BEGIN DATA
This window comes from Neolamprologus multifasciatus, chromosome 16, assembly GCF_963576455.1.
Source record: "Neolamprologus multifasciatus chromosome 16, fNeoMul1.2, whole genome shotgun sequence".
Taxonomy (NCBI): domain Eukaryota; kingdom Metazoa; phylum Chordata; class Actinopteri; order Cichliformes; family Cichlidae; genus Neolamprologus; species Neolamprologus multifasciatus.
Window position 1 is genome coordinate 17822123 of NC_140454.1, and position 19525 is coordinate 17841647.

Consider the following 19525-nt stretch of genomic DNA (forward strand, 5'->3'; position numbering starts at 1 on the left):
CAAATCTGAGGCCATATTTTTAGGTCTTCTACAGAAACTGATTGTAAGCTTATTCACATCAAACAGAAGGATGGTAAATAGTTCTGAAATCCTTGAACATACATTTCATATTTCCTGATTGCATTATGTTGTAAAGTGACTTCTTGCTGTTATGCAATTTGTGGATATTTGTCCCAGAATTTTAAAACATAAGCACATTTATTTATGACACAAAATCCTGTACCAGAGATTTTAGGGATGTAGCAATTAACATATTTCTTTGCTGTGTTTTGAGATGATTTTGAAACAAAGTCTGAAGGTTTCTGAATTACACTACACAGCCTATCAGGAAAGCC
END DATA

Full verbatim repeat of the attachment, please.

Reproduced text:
This window comes from Neolamprologus multifasciatus, chromosome 16, assembly GCF_963576455.1.
Source record: "Neolamprologus multifasciatus chromosome 16, fNeoMul1.2, whole genome shotgun sequence".
Taxonomy (NCBI): domain Eukaryota; kingdom Metazoa; phylum Chordata; class Actinopteri; order Cichliformes; family Cichlidae; genus Neolamprologus; species Neolamprologus multifasciatus.
Window position 1 is genome coordinate 17822123 of NC_140454.1, and position 19525 is coordinate 17841647.

Consider the following 19525-nt stretch of genomic DNA (forward strand, 5'->3'; position numbering starts at 1 on the left):
CAAATCTGAGGCCATATTTTTAGGTCTTCTACAGAAACTGATTGTAAGCTTATTCACATCAAACAGAAGGATGGTAAATAGTTCTGAAATCCTTGAACATACATTTCATATTTCCTGATTGCATTATGTTGTAAAGTGACTTCTTGCTGTTATGCAATTTGTGGATATTTGTCCCAGAATTTTAAAACATAAGCACATTTATTTATGACACAAAATCCTGTACCAGAGATTTTAGGGATGTAGCAATTAACATATTTCTTTGCTGTGTTTTGAGATGATTTTGAAACAAAGTCTGAAGGTTTCTGAATTACACTACACAGCCTATCAGGAAAGCC